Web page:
China's Military Budget Will Increase By 10 Per Cent, Official Says

BEIJING (DPA) – China's military budget will grow by about 10 per cent in the coming year, the spokeswoman for the country's top legislature said Wednesday.

"Defence modernization is part of China's modernization drive, and that will require proper funding," Fu Ying, spokeswoman for the National People's Congress, said at a press conference ahead of the legislature's annual meeting in Beijing. 

A 10-per-cent increase would be lower than last year's military budget increase of 12.2 per cent but would be the fifth year in a row of double-digit increases, bringing the total military budget to about 145 billion dollars.

The increase in military spending would be in line with the expected increase in overall government spending of around 10 per cent this year, Fu said, adding that a detailed budget would be released on Thursday. 

The news comes despite China's economy growing last year by 7.4 per cent – the weakest growth in 24 years. 

The official military budget also does not include spending on imports of and research and development on high-tech weapons.

Chinese President Xi Jinping has urged faster development of military equipment systems to build a stronger army, saying in a speech in December that advanced weaponry is "a crucial support for national security and rejuvenation."

A report from the Pentagon last year said China is undergoing an "unprecedented" modernization of its air force, and criticized "poor accounting transparency" in China's military.

The Chinese Defence Ministry said in a response in June that it was "resolutely opposed" to the Pentagon's claims.

Fu said Wednesday that this year's budget would be "more detailed, comprehensive and transparent."

China's military spending is also still less than a third of the US military budget, which is proposed at over 534 billion dollars this year.

The annual meeting of the National People's Congress (NPC) opens Thursday alongside a meeting of the Chinese People's Political Consultative Conference (CPPCC), China's top political advisory body, which is already under way.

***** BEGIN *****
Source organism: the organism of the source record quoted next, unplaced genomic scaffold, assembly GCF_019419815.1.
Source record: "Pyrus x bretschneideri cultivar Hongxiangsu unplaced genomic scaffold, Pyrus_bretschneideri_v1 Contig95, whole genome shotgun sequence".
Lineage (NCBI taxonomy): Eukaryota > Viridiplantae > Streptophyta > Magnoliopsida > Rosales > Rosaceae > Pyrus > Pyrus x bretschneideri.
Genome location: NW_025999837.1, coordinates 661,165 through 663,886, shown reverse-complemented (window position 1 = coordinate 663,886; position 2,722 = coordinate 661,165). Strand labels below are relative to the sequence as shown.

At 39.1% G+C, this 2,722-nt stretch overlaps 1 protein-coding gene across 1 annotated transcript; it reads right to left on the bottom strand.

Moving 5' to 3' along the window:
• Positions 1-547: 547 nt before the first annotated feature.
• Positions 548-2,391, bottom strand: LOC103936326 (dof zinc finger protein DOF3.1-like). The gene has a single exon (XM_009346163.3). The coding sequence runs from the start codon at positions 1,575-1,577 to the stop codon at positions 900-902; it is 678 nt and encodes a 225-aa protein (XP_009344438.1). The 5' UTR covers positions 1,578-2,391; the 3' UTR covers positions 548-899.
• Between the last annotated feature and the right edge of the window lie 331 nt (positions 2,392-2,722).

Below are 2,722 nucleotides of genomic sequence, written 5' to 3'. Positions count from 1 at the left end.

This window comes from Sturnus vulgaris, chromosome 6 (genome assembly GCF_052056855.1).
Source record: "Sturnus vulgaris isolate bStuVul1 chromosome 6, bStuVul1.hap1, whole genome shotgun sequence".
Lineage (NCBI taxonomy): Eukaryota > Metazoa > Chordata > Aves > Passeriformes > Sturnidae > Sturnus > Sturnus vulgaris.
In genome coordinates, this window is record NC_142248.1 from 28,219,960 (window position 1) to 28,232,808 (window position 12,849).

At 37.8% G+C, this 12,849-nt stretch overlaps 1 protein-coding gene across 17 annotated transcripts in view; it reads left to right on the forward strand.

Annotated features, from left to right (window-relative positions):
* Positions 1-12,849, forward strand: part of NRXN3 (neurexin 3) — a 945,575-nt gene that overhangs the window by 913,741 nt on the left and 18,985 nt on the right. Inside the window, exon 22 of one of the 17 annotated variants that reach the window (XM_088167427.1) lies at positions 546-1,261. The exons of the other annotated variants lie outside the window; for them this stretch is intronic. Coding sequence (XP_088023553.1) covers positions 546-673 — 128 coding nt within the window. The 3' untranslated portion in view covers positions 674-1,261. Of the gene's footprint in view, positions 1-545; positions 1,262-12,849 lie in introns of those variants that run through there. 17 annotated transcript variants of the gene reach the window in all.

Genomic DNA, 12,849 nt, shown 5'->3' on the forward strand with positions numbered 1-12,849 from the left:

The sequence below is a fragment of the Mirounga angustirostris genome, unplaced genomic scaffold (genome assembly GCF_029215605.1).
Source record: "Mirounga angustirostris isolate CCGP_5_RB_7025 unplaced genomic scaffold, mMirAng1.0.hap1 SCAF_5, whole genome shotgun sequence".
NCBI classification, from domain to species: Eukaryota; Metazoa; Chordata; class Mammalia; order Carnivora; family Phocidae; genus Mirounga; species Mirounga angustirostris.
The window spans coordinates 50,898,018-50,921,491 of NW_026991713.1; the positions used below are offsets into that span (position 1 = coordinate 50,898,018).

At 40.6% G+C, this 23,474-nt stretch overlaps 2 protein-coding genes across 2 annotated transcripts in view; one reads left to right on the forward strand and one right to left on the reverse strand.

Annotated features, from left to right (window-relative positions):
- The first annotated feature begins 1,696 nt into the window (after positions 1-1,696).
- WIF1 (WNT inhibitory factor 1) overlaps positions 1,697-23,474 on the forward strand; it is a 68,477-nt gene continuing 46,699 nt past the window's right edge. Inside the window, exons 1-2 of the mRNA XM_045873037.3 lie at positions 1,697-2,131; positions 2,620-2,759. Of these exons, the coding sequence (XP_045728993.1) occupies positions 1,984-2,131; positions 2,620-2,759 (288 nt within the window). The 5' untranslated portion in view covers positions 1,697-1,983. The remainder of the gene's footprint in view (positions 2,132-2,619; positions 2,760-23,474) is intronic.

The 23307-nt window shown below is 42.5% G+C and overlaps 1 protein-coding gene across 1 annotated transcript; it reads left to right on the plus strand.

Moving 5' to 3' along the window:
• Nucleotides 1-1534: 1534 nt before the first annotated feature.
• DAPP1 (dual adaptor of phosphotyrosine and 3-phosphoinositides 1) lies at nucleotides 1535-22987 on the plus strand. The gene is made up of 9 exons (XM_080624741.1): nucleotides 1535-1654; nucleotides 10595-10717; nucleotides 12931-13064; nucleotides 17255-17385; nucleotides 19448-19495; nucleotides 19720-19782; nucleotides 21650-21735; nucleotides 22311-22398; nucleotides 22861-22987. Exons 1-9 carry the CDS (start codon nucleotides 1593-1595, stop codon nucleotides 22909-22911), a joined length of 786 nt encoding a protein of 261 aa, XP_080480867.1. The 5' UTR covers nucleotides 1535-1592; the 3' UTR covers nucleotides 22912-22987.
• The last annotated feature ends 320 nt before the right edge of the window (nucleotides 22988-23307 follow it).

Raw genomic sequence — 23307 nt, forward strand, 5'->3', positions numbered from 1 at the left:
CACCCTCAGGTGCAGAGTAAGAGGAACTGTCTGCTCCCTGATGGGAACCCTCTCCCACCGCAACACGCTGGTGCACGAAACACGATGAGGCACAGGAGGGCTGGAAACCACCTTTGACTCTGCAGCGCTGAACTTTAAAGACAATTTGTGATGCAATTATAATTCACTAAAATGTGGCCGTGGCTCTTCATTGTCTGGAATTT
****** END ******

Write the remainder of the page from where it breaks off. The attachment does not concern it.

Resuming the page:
The congress, decried as a "rubber stamp" parliament by critics and attended by some 3,000 delegates to discuss political and economic policies over the course of 11 days, is showcased by the party as evidence of its development of "socialist democracy." 

Economic reform and measures to combat environmental pollution and corruption are expected to be key topics during the congress. 

Chinese premier Li Keqiang will give a government economic work report Thursday that will set the country's annual growth target.

China's new environmental protection law is expected to come into effect this year. 

"When I was young every day was a 'blue-sky day' but now this has changed," Fu said. "The government's new environmental protection law is the toughest law we have ever had. It stipulates zero tolerance of pollution." 

Fu also said at the press conference that the NPC Standing Committee's decision on election reform for Hong Kong in August 2014 "will not be changed" despite pressure from activists. 

Tens of thousands of pro-democracy campaigners occupied key streets in Hong Kong for 79 days in the autumn to protest a plan drawn up by Beijing that would see candidates for the city's chief executive be pre-selected by a pro-Beijing committee before elections in 2017. 

Hong Kong residents enjoy several freedoms not given to ordinary Chinese citizens under an agreement between Britain and China granting it relative autonomy until 2047. 

 

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